Fukuoka is a great city for people to discover who is new to Japan this is because it is easy to get around and if you stay in a Fukuoka hotel in the city you will never be far from a metro station and the trains are connected to almost every major attraction. The metro is relatively easy to navigate and cheap, although many people cycle and this is another good way to see the city in the open air.
As you ride the subway or cycle through the city, here is a guide to the top ten Fukuoka attractions.
1. Dazaifu Tenmangu Shrine
The main shrine in Fukuoka and stands alone behind Kyoto’s Kitano Tenmangu Shrine as the most important in all of Japan. Dedicated to Sugawara Michizane, an infamous scholar now celebrated as the god of scholars and culture, Teman Tenjin. The sanctuary’s grounds have 6,000 plum trees, and this is the ideal place to bloom about a month before the cherry blossom season. The shops around the shrine sell all kinds of good luck charms and the site is popular with students who come to pray for Michizane for good luck during their exams.
2. Fukuoka Tower
A building with an iconic status that is beautifully present in the skyline of Fukuoka. The tower has an impressive 234m, is built with 8,000 mirrors, and cost $ 60 million to build. For anyone who wants a spectacular view of the city, the observation deck offers just that and is located at 123m. There is also a cafe serving food and the deck offers a 360-degree experience.
3. Kyushu National Museum
A huge building and visitors can walk there from the Tenmangu Shrine in Dazaifu. Inside are hundreds of exhibits featuring Japanese culture and important artifacts from history. There are only three others in Japan in Tokyo, Nara, and Kyoto, which makes the museum all the more special.
4. Canal City
A shoppers paradise and the building itself is quite unusual with bright pink colors and a downtown canal with a water show at various times of the day. Design labels hang with the most fashionable Japanese designs in about 250 stores, and restaurants are abundant for shoppers craving the five-store levels.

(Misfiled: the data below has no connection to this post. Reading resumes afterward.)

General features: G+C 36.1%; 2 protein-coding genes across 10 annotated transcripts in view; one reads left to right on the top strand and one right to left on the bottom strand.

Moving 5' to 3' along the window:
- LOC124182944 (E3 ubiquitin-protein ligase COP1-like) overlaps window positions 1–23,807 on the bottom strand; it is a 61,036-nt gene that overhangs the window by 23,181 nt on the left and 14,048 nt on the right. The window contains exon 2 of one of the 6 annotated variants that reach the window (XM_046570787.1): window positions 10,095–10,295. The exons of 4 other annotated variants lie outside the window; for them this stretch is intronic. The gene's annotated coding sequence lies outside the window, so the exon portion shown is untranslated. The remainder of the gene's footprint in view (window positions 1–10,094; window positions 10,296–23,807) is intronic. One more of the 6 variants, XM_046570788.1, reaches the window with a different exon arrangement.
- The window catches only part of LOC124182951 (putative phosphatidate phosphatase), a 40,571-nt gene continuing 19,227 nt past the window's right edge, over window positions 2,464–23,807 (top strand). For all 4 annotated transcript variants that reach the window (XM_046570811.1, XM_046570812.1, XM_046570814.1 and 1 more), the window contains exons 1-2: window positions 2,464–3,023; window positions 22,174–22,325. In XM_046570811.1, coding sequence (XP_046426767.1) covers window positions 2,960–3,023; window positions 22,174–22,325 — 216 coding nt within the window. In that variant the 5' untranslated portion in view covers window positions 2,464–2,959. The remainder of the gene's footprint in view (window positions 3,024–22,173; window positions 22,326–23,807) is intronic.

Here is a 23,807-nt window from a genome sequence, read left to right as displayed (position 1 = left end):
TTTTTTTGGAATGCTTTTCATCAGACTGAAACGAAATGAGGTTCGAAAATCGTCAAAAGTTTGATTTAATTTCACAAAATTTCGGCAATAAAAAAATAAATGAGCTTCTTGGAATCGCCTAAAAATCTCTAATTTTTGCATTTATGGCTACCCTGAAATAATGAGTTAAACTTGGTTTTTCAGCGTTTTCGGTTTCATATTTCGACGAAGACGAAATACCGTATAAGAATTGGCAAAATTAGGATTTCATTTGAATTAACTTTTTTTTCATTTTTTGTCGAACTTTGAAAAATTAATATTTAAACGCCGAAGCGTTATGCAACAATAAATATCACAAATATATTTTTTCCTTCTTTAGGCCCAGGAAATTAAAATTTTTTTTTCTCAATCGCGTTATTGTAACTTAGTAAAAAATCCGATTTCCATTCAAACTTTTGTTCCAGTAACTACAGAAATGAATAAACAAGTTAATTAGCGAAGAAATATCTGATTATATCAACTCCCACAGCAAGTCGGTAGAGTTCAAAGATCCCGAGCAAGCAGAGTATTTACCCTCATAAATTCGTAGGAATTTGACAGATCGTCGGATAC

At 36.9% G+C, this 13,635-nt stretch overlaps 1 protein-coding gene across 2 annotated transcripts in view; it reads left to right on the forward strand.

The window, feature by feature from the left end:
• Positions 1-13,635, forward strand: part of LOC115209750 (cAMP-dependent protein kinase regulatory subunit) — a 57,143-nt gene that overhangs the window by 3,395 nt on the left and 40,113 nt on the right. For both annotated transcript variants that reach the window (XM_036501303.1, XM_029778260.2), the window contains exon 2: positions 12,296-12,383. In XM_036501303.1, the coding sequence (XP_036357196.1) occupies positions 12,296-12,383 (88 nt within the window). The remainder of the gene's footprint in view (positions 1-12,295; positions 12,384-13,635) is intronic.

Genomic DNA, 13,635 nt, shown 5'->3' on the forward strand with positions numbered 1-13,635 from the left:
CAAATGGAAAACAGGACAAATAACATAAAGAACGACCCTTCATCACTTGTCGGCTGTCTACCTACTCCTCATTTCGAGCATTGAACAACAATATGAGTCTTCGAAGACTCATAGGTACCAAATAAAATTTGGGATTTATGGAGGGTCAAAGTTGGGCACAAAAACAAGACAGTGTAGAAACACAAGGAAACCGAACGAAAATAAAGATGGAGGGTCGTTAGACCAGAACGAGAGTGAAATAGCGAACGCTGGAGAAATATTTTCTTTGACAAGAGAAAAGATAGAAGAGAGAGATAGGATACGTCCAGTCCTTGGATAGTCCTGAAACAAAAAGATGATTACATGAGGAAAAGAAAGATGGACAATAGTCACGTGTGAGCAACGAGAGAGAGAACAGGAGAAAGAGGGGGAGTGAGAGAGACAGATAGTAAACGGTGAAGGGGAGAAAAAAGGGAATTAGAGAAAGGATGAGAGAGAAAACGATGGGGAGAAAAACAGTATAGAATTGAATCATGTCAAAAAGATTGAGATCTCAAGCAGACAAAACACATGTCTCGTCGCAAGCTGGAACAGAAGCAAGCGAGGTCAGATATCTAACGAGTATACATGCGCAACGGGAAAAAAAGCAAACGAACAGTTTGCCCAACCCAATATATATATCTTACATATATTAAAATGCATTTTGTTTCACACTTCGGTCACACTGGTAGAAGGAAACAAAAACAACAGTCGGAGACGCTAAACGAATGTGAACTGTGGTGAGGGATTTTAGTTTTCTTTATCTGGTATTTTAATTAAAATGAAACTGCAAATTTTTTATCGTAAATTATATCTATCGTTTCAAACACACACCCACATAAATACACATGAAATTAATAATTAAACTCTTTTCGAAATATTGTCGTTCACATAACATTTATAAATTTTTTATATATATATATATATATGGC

5. Momochi beach
When it’s hot and the sun is out, try Momochi beach for a swim and Maruzon pier has some good restaurants and shops if the heat gets too high.
6. Ohori Park
Popular with locals for its pretty pond in the middle and the 2km long track on the outside where people often jog or take a stroll when it gets too crowded in the city.
7. Hakata district
Hakata, formerly a separate city, was joined in 1889 with the castle city to make Fukuoka. There is much to see and do in the district, including the Hakata Machiya Folk Museum, which provides an insight into what life used to look like. To get a taste of Fukuoka, street vendors here will set up food stalls called Yatai at night that serve excellent food and the Hakata Ramen is a dish to try for sure.
8. Tenjin district
Another shopping mecca with two large department stores in Mitsukoshi and Daimaru. There is also an underground mall connecting to the metro, and the Daimyo area has many, many trendy boutiques.
9. Shofukuji Temple
The very first Zen temple in Japan when it was made in 1195. Since then, it has been damaged by fire and needs to be rebuilt, but the Zen principles always remain.
10. The dome
A must for baseball fans as the folks at Fukuoka go crazy for their local team the Softbank Hawks when playing in the Dome. Games in the stadium are inexpensive and cost around 1,000 Yen to sit in the outfield.